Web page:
How can one capture “abstractionism” in an underwater photo? Underwater photographer Claudio Ziraldo discusses abstract underwater photography and shares some examples of sea art.
“Abstractionism is an artistic experience that arose in the early 20th century … The term indicates those pictorial and plastic works that go beyond the objective representation of reality.” (it.wikipedia.org)
Even in underwater photography, we can search for forms of a kind of “abstractionism.” We can thus make use of the infinite possibilities that the “Blue Continent”1 offers us, capturing images based on the shapes, colours and harmonies that are characteristic of the details found in marine organisms or animals, show associations between life forms, or more simply, can be identified in the incredible and infinite geometries that are a constant in underwater life.
Thus, even the underwater photographer taking unusual and interesting photographs can express graphic or chromatic creativity. And why not even a bit of the “mysterious,” sometimes? Of course, even in this type of photography, rigorous and clean shooting must form the basic foundation for the construction of a good image.
It is obviously necessary to get into a certain kind of mindset—without, of course, forgetting all that one has learnt in previous experiences—and to try our hand at a new kind of visual research, aimed at enhancing our ability to capture details and nuances—to “pick up” mixes and nuances of colours, and to interpret patterns and surface shapes. This “modus fotografandi” is generally referred to as “sea art.”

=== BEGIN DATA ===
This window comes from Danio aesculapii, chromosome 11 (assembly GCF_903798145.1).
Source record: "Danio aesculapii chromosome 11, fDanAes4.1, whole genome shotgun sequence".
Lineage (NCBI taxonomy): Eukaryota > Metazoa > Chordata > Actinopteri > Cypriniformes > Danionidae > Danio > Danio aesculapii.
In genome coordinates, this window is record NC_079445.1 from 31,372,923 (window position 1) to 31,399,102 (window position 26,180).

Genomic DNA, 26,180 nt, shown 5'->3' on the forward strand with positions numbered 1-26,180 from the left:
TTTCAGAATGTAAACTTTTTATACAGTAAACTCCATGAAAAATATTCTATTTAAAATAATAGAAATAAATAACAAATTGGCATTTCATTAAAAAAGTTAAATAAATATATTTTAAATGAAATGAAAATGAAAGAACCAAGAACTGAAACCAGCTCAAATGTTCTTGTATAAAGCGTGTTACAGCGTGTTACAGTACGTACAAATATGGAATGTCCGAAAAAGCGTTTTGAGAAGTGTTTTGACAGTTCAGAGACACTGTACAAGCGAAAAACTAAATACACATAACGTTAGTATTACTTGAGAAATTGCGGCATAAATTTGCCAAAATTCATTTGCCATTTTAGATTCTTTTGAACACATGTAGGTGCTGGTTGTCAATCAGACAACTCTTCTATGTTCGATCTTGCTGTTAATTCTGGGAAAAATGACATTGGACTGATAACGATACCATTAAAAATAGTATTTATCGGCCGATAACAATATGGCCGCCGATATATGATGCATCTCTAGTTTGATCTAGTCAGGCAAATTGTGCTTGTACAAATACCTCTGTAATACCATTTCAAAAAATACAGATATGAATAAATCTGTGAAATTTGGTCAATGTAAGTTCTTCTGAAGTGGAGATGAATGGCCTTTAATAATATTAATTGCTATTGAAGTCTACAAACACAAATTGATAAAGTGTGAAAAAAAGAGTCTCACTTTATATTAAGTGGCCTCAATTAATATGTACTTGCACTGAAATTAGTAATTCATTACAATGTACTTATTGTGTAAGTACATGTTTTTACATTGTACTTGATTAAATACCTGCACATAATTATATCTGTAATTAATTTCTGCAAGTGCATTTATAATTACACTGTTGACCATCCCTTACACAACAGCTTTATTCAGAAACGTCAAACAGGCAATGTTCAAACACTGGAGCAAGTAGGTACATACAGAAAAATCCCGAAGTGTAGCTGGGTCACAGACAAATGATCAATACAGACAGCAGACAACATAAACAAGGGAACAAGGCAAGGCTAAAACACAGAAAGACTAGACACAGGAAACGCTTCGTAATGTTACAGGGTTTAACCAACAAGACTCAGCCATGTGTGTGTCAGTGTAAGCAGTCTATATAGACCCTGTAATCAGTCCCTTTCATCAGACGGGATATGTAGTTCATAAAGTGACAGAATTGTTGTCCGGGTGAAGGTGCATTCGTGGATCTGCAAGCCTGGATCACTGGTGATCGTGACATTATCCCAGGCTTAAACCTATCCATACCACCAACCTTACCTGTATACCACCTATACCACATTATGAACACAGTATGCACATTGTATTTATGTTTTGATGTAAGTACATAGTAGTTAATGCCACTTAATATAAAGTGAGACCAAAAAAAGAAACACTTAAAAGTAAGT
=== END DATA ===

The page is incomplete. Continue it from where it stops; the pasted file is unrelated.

“Abstractionism arose from the artists’ choice to deny the representation of reality in order to enhance their feelings through shapes, lines and colours … The term ‘abstractionism’ is thus often used to designate all non-figurative forms of visual artistic expression, where there are no footholds that allow the painted image to be traced back to any representation of reality...”
— Stefano Fake, Italian contemporary artist and video designer
Photo 2 shows a detail of the banded sea urchin (Echinothrix calamaris). It was taken in Indonesian waters with a 60mm macro lens.
In Photo 1 and Photo 3, the same lens was used, plus two strobes to capture the detail of the sea urchin Astropyga radiata, photographed in the waters of Lembeh Strait. Very characteristic of this species are the blue dots (seen in the images), which appear almost luminescent.
And from the magical waters of the Red Sea is an image of the spines of a sea urchin Asthenosoma sp. (Photo 3), a close relative of the fire urchin Asthenosoma varium, which provides shelter for the Coleman shrimp. It was photographed with a 100mm macro lens and a strobe.
This sea urchin is smaller in size than its Asian relative and, to the best of my knowledge, has no symbionts. As can be seen in the image, the spines are formed in a spiral, and at the top are the vesicles with venom and the spikes that inject it. I had a close encounter on the wreck of the Rosalie Moller, a cargo ship of the Barclay Curle & Co shipyard in Glasgow, which sank in 1941 due to bombing. It now lies on the bottom, at a depth of 50m, in the waters of Gubal Seghir island, north of Hurghada.